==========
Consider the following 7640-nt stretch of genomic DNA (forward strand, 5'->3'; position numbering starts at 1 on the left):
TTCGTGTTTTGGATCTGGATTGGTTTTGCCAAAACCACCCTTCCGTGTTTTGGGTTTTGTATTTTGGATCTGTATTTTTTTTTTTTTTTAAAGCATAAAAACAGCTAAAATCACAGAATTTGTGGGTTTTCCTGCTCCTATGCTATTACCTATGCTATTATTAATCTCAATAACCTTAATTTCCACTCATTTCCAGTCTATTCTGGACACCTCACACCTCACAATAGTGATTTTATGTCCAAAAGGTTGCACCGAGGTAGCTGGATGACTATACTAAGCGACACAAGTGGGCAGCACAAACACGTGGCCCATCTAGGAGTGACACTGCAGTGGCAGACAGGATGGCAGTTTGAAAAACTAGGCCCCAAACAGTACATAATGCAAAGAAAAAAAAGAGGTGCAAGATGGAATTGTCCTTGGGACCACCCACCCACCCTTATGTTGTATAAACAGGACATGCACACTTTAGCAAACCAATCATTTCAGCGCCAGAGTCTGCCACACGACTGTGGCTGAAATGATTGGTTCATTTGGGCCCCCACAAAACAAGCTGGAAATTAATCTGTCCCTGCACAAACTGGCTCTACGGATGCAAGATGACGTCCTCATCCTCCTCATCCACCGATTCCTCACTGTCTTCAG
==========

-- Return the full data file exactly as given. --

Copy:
Consider the following 7640-nt stretch of genomic DNA (forward strand, 5'->3'; position numbering starts at 1 on the left):
TTCGTGTTTTGGATCTGGATTGGTTTTGCCAAAACCACCCTTCCGTGTTTTGGGTTTTGTATTTTGGATCTGTATTTTTTTTTTTTTTTAAAGCATAAAAACAGCTAAAATCACAGAATTTGTGGGTTTTCCTGCTCCTATGCTATTACCTATGCTATTATTAATCTCAATAACCTTAATTTCCACTCATTTCCAGTCTATTCTGGACACCTCACACCTCACAATAGTGATTTTATGTCCAAAAGGTTGCACCGAGGTAGCTGGATGACTATACTAAGCGACACAAGTGGGCAGCACAAACACGTGGCCCATCTAGGAGTGACACTGCAGTGGCAGACAGGATGGCAGTTTGAAAAACTAGGCCCCAAACAGTACATAATGCAAAGAAAAAAAAGAGGTGCAAGATGGAATTGTCCTTGGGACCACCCACCCACCCTTATGTTGTATAAACAGGACATGCACACTTTAGCAAACCAATCATTTCAGCGCCAGAGTCTGCCACACGACTGTGGCTGAAATGATTGGTTCATTTGGGCCCCCACAAAACAAGCTGGAAATTAATCTGTCCCTGCACAAACTGGCTCTACGGATGCAAGATGACGTCCTCATCCTCCTCATCCACCGATTCCTCACTGTCTTCAG